Christian D’Andrea is an SEC microsite contributor. He can be reached on Twitter @anchorofgold.
The SEC has always been home to some of the NCAA’s most talented newcomers. Much of that has to do with Kentucky’s one-and-done superstars, but Lexington’s five-star recruits aren’t the only players making an impact for Southeastern Conference teams. Several under-the-radar prospects – and some of them big names – are starting to get the feel for the NCAA game and bringing value to their programs early in their careers. As a result, teams like South Carolina and Auburn can put a little extra confidence behind their rebuilding efforts.
So who should SEC basketball fans be looking out for with conference play looming? Every week, we’ll look at how the best freshmen in the SEC have performed in their inaugural seasons. We’ll break the league down football-style into East and West divisions to provide an in-depth look at the young guns that may end up dotting all-SEC teams for years to come. This week, we’ll start with the East by introducing you to the most talented first-year players that the conference has to offer. While a team led by newcomers has carried Kentucky through an up-and-down first two months, teams like South Carolina, Vanderbilt, and Missouri are also leaning on rookies to carry them to the postseason. Here’s a breakdown on those fresh faces in the (former) SEC East and how they’ve impacted their teams so far.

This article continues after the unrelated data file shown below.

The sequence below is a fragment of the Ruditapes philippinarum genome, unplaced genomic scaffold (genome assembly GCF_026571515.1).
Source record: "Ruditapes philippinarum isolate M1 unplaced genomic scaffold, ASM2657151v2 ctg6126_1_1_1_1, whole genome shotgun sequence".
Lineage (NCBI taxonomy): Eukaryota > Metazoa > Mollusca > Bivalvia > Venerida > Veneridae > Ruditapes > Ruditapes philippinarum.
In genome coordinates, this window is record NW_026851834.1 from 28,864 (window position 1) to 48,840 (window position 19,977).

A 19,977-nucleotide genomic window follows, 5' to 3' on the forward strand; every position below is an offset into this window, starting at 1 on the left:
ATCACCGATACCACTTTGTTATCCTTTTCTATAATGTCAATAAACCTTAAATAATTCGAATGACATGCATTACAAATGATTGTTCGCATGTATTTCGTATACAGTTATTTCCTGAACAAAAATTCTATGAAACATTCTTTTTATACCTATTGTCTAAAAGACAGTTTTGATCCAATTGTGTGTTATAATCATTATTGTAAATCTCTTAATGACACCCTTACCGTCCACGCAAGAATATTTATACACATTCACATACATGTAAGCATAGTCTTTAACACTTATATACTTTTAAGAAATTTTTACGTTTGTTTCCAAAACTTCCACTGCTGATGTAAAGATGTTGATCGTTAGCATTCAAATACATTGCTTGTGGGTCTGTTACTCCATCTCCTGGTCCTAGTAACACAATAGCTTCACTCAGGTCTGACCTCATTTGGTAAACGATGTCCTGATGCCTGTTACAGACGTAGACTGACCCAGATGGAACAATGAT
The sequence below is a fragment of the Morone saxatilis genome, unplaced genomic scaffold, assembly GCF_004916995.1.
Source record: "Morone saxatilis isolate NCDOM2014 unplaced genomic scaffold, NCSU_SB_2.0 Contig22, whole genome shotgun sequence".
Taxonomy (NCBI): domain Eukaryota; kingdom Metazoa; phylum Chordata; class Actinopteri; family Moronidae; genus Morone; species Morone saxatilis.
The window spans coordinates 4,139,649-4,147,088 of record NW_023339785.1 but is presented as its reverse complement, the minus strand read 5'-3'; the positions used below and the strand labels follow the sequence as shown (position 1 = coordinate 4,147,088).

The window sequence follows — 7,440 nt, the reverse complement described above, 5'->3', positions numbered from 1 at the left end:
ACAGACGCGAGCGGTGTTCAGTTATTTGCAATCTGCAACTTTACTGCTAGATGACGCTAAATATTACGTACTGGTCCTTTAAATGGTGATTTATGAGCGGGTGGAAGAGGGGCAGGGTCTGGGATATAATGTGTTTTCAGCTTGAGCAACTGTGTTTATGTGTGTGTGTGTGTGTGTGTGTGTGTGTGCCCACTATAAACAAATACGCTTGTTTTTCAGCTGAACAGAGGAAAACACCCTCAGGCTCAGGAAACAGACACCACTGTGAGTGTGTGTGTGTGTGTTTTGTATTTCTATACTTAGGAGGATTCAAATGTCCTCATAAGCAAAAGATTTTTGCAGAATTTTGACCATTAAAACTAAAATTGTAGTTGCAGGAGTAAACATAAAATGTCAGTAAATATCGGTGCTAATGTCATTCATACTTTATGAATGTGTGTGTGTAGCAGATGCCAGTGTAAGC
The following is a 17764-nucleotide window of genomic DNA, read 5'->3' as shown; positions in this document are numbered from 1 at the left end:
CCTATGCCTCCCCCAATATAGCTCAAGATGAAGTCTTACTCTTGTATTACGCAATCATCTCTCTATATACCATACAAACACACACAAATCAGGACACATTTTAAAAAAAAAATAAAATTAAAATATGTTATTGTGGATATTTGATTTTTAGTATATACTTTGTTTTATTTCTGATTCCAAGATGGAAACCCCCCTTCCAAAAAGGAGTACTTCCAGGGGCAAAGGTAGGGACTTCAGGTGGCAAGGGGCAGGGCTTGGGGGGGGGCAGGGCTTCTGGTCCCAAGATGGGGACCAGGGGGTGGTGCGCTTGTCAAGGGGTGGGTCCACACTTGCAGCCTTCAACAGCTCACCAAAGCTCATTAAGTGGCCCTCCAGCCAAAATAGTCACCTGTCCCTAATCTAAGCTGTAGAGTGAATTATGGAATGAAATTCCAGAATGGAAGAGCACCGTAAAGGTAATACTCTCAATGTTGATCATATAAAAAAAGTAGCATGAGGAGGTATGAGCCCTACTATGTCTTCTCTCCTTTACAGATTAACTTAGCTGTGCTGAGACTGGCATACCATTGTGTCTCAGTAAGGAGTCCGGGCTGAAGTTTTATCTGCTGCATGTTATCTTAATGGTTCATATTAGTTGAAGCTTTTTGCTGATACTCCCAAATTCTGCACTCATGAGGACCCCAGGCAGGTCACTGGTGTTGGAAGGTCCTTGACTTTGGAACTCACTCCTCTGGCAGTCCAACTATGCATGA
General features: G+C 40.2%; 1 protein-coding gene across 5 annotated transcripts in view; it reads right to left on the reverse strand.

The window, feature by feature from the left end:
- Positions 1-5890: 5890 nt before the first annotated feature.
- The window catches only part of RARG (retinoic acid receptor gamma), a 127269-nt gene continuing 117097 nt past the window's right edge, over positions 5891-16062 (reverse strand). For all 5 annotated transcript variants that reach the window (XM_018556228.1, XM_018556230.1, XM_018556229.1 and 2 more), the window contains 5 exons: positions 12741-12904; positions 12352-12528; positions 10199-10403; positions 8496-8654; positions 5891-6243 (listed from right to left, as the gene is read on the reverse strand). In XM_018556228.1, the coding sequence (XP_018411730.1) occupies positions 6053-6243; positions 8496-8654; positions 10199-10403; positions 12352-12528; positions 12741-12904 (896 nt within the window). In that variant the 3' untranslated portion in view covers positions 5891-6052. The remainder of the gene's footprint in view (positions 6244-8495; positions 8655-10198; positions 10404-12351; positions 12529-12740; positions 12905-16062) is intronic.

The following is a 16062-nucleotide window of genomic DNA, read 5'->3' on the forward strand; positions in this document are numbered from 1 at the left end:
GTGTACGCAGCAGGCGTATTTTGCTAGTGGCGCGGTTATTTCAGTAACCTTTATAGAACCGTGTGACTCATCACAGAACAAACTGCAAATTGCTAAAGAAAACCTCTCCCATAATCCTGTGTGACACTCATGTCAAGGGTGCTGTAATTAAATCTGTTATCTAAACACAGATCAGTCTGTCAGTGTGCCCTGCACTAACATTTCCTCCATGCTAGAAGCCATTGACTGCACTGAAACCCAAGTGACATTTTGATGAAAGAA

Kentucky: Kentucky, a team replacing all of its starters in 2012-13, has easily gotten the strongest return from its freshman play-makers this winter. Nerlens Noel has been as good as advertised, and Willie Cauley-Stein has shown a combination of size and skill that suggests that he’d be a starter for almost any other team in the SEC this winter. The two have combined for 18 points, 14 rebounds, and nearly six blocks per game as the Wildcats’ primary big men. Archie Goodwin and Alex Poythress have carried the ‘Cats offensively. Both have shown well-rounded offensive play, while Poythress in particular has shown some defensive chops that could make him a nightmare matchup (a 7’1” wingspan and the size and strength to cover both forward positions) as the season wears on. However, both have struggled with turnovers early in the year, and their talent hasn’t been enough to cover up UK’s relative inexperience in three early losses. Kentucky may have gotten off to an unexpected start thanks to those losses, but they’re also playing on a steeper learning curve than most teams in the SEC. The development of their freshman class will be one of the conference’s biggest stories to watch once league play unfolds.